Snoring is the sound you make when your breathing is blocked while you are asleep. The sound is caused by tissues at the top of your airway that strike each other and vibrate. Snoring is common, especially among older people and people who are overweight.
When severe, snoring can cause frequent awakenings at night and daytime sleepiness. It can disrupt your bed partner's sleep. Snoring can also be a sign of a serious sleep disorder called sleep apnea. You should see your health care provider if you are often tired during the day, don't feel that you sleep well, or wake up gasping.
To reduce snoring
- Lose weight if you are overweight. It may help, but thin people can snore, too.
- Cut down or avoid alcohol and other sedatives at bedtime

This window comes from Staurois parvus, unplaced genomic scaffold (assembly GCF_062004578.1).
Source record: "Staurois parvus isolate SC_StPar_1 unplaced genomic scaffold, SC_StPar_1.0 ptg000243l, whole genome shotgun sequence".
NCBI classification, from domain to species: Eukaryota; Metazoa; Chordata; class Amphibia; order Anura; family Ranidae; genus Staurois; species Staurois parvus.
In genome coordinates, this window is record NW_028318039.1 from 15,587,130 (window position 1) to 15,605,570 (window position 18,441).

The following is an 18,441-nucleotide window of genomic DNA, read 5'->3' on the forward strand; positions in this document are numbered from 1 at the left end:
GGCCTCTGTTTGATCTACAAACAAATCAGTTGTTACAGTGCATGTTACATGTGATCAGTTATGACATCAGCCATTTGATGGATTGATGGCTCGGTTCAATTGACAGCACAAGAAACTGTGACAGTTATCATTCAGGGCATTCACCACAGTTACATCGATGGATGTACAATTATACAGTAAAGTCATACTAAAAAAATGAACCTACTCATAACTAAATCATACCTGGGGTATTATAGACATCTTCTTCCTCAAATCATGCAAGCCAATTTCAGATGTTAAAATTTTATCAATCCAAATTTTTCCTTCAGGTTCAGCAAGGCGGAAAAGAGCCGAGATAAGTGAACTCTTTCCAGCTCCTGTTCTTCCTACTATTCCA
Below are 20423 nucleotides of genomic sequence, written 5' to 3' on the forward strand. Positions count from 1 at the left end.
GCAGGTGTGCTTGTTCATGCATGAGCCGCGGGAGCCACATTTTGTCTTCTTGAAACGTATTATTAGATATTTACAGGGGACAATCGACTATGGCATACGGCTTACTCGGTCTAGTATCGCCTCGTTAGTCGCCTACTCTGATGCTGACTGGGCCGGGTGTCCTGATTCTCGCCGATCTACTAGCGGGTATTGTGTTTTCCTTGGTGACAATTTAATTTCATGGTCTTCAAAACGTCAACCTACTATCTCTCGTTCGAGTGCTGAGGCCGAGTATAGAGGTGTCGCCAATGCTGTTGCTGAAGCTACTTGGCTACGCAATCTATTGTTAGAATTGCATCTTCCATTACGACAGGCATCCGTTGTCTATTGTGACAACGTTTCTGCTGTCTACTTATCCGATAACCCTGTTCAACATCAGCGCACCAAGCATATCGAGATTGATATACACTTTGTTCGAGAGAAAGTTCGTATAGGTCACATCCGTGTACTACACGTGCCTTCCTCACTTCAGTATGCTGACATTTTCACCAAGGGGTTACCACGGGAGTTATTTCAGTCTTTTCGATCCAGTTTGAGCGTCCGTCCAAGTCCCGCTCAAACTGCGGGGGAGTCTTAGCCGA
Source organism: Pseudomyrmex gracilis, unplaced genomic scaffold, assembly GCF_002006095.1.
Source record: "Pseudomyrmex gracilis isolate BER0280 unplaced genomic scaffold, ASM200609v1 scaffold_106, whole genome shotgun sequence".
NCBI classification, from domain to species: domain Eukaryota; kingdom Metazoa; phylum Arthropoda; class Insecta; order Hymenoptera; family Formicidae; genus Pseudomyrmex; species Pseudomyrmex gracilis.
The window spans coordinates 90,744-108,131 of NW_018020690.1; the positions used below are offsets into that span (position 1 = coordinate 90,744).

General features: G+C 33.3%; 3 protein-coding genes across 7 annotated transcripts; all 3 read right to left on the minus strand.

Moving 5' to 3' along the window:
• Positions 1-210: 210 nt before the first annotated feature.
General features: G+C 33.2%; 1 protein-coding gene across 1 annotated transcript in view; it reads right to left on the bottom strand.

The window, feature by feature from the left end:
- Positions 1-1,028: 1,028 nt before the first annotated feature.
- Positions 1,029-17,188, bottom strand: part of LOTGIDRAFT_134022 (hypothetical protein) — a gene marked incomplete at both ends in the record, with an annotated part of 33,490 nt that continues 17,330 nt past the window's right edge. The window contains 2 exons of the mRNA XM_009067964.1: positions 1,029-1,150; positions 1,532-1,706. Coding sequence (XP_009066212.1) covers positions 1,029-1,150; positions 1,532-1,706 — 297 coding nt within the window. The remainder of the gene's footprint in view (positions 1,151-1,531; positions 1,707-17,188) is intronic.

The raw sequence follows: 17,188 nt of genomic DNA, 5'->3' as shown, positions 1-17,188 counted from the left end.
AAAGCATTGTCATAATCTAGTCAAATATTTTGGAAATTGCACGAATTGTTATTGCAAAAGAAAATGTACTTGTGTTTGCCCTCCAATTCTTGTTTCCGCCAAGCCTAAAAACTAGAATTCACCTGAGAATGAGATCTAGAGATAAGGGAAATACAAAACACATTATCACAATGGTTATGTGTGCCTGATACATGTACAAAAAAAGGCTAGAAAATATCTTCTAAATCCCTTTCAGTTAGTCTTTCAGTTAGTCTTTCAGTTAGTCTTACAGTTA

- Don't sleep flat on your back
NIH: National Institute on Aging
- Poor Sleep, Snoring Before Diagnosis Tied to Trouble for Breast Cancer Patients (06/12/2015, HealthDay)
Treatments and Therapies
- Oral Appliances (American Academy of Dental Sleep Medicine)
- ClinicalTrials.gov: Snoring (National Institutes of Health)
Journal ArticlesReferences and abstracts from MEDLINE/PubMed (National Library of Medicine)
Find an Expert
- American Academy of Otolaryngology--Head and Neck Surgery
- American Sleep Apnea Association
- Find a Sleep Center Near You (American Academy of Sleep Medicine)
- Find an ENT (American Academy of Otolaryngology--Head and Neck Surgery)
- Snoring (Nemours Foundation)